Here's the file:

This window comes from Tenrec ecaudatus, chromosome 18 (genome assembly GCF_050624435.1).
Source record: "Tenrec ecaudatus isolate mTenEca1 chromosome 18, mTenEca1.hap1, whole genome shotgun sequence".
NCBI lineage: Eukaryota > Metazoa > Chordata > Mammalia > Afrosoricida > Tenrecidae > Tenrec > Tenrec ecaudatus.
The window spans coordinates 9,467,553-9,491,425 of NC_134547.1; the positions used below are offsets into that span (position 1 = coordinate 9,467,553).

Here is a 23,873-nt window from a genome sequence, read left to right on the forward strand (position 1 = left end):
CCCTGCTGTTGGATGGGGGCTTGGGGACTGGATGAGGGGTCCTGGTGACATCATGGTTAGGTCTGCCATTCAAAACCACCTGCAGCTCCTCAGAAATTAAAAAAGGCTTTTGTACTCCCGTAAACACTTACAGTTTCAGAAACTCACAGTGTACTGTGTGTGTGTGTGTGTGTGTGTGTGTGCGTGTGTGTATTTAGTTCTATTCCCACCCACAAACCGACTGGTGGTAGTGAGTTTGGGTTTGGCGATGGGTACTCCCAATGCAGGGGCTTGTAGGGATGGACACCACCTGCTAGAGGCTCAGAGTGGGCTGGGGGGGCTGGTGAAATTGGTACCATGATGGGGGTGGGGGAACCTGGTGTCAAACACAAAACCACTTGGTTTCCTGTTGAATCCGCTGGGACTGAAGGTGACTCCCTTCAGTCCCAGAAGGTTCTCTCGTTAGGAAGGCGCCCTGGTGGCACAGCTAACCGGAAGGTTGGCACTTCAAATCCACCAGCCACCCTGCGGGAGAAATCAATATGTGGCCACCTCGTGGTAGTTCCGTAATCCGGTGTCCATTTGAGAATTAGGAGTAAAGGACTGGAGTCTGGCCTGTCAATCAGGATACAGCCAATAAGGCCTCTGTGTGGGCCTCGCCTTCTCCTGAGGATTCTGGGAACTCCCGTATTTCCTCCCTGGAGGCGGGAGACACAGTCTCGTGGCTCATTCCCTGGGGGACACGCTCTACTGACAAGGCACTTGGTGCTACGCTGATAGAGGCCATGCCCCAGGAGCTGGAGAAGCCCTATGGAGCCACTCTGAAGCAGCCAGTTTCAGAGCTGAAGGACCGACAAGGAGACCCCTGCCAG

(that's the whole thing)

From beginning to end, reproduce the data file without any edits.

This window comes from Tenrec ecaudatus, chromosome 18 (genome assembly GCF_050624435.1).
Source record: "Tenrec ecaudatus isolate mTenEca1 chromosome 18, mTenEca1.hap1, whole genome shotgun sequence".
NCBI lineage: Eukaryota > Metazoa > Chordata > Mammalia > Afrosoricida > Tenrecidae > Tenrec > Tenrec ecaudatus.
The window spans coordinates 9,467,553-9,491,425 of NC_134547.1; the positions used below are offsets into that span (position 1 = coordinate 9,467,553).

Here is a 23,873-nt window from a genome sequence, read left to right on the forward strand (position 1 = left end):
CCCTGCTGTTGGATGGGGGCTTGGGGACTGGATGAGGGGTCCTGGTGACATCATGGTTAGGTCTGCCATTCAAAACCACCTGCAGCTCCTCAGAAATTAAAAAAGGCTTTTGTACTCCCGTAAACACTTACAGTTTCAGAAACTCACAGTGTACTGTGTGTGTGTGTGTGTGTGTGTGTGTGCGTGTGTGTATTTAGTTCTATTCCCACCCACAAACCGACTGGTGGTAGTGAGTTTGGGTTTGGCGATGGGTACTCCCAATGCAGGGGCTTGTAGGGATGGACACCACCTGCTAGAGGCTCAGAGTGGGCTGGGGGGGCTGGTGAAATTGGTACCATGATGGGGGTGGGGGAACCTGGTGTCAAACACAAAACCACTTGGTTTCCTGTTGAATCCGCTGGGACTGAAGGTGACTCCCTTCAGTCCCAGAAGGTTCTCTCGTTAGGAAGGCGCCCTGGTGGCACAGCTAACCGGAAGGTTGGCACTTCAAATCCACCAGCCACCCTGCGGGAGAAATCAATATGTGGCCACCTCGTGGTAGTTCCGTAATCCGGTGTCCATTTGAGAATTAGGAGTAAAGGACTGGAGTCTGGCCTGTCAATCAGGATACAGCCAATAAGGCCTCTGTGTGGGCCTCGCCTTCTCCTGAGGATTCTGGGAACTCCCGTATTTCCTCCCTGGAGGCGGGAGACACAGTCTCGTGGCTCATTCCCTGGGGGACACGCTCTACTGACAAGGCACTTGGTGCTACGCTGATAGAGGCCATGCCCCAGGAGCTGGAGAAGCCCTATGGAGCCACTCTGAAGCAGCCAGTTTCAGAGCTGAAGGACCGACAAGGAGACCCCTGCCAG